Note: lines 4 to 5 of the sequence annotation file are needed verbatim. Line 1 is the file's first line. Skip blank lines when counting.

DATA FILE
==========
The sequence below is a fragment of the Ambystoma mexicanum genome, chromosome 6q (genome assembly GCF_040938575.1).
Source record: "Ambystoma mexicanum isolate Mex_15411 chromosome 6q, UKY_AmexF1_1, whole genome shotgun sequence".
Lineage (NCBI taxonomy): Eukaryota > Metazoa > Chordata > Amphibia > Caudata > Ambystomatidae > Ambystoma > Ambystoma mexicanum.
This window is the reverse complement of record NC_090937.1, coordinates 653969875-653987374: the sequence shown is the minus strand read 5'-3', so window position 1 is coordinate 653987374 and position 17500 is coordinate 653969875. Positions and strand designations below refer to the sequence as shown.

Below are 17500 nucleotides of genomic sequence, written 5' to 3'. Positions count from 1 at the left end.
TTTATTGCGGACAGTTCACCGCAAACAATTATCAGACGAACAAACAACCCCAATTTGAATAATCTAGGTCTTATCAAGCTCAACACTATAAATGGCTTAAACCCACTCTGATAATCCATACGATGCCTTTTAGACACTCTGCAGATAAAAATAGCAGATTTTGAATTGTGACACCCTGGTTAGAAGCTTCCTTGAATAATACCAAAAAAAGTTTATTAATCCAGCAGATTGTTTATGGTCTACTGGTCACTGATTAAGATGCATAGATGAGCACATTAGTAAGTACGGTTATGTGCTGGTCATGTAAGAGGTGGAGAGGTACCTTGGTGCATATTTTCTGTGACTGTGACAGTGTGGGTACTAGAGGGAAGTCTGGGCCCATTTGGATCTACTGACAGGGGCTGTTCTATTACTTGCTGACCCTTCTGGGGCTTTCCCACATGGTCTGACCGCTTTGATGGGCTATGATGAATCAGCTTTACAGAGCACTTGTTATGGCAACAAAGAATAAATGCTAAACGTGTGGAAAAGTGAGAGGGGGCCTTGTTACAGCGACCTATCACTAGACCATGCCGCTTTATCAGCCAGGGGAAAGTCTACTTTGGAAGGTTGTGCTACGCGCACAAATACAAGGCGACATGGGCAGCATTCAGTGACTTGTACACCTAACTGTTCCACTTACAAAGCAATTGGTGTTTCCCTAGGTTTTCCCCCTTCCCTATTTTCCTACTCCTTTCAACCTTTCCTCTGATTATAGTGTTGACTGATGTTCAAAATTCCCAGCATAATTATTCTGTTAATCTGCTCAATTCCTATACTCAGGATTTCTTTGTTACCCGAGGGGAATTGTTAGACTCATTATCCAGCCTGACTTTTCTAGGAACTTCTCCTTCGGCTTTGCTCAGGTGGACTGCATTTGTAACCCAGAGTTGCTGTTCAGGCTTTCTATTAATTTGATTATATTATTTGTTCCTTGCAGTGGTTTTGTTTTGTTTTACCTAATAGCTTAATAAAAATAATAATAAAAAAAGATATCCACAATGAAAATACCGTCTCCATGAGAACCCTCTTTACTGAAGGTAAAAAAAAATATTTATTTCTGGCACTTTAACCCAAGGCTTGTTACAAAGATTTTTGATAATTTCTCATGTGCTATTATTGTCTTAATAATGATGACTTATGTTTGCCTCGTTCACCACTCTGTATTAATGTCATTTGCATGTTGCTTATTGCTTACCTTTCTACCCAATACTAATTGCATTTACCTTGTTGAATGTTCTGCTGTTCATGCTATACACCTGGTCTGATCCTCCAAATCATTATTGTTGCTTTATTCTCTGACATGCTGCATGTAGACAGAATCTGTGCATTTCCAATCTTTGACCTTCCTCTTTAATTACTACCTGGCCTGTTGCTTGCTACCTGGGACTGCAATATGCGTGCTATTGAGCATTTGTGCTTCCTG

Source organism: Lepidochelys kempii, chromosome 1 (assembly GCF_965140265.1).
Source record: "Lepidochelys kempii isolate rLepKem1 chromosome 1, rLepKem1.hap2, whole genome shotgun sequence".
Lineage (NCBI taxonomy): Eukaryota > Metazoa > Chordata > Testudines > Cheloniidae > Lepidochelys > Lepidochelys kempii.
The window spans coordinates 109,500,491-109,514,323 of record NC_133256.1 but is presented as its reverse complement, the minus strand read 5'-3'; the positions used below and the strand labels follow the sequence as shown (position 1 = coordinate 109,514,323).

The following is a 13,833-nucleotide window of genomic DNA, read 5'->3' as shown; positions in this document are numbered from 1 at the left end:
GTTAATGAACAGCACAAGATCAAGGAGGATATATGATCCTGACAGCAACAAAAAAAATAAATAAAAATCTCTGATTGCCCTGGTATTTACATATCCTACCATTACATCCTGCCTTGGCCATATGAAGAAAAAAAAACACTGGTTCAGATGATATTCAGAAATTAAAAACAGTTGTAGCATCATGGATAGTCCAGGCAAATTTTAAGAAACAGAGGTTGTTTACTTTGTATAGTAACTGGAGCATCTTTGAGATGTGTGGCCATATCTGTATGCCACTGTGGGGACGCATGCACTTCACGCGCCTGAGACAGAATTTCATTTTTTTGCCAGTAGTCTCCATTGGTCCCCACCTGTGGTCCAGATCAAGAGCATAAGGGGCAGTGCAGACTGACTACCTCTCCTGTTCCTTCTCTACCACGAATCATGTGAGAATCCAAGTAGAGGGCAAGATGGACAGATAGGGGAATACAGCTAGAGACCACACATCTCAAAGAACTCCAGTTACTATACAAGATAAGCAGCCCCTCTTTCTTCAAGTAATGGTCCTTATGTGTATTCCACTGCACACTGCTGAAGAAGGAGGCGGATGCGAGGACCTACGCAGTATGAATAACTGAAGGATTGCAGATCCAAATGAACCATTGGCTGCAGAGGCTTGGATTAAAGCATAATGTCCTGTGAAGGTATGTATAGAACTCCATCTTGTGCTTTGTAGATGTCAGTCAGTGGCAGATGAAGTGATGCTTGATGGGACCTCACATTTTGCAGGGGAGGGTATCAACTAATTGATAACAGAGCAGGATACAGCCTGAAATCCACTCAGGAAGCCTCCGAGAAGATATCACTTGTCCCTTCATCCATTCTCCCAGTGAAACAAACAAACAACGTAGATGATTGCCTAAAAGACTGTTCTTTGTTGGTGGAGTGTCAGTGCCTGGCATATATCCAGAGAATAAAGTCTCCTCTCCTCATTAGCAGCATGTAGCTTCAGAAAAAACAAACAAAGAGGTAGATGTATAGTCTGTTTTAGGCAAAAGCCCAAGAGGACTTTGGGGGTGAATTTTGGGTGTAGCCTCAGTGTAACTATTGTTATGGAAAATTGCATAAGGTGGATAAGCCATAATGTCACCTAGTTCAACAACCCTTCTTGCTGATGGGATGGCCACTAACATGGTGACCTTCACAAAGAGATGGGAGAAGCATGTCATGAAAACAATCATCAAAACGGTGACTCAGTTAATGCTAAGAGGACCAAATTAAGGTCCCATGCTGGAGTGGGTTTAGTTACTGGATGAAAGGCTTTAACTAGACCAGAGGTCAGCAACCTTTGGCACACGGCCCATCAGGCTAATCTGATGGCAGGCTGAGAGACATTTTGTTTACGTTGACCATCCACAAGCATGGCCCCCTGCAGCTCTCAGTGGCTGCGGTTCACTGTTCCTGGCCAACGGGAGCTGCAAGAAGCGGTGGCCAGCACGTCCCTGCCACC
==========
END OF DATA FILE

This window is the reverse complement of record NC_090937.1, coordinates 653969875-653987374: the sequence shown is the minus strand read 5'-3', so window position 1 is coordinate 653987374 and position 17500 is coordinate 653969875. Positions and strand designations below refer to the sequence as shown.

Below are 17500 nucleotides of genomic sequence, written 5' to 3'. Positions count from 1 at the left end.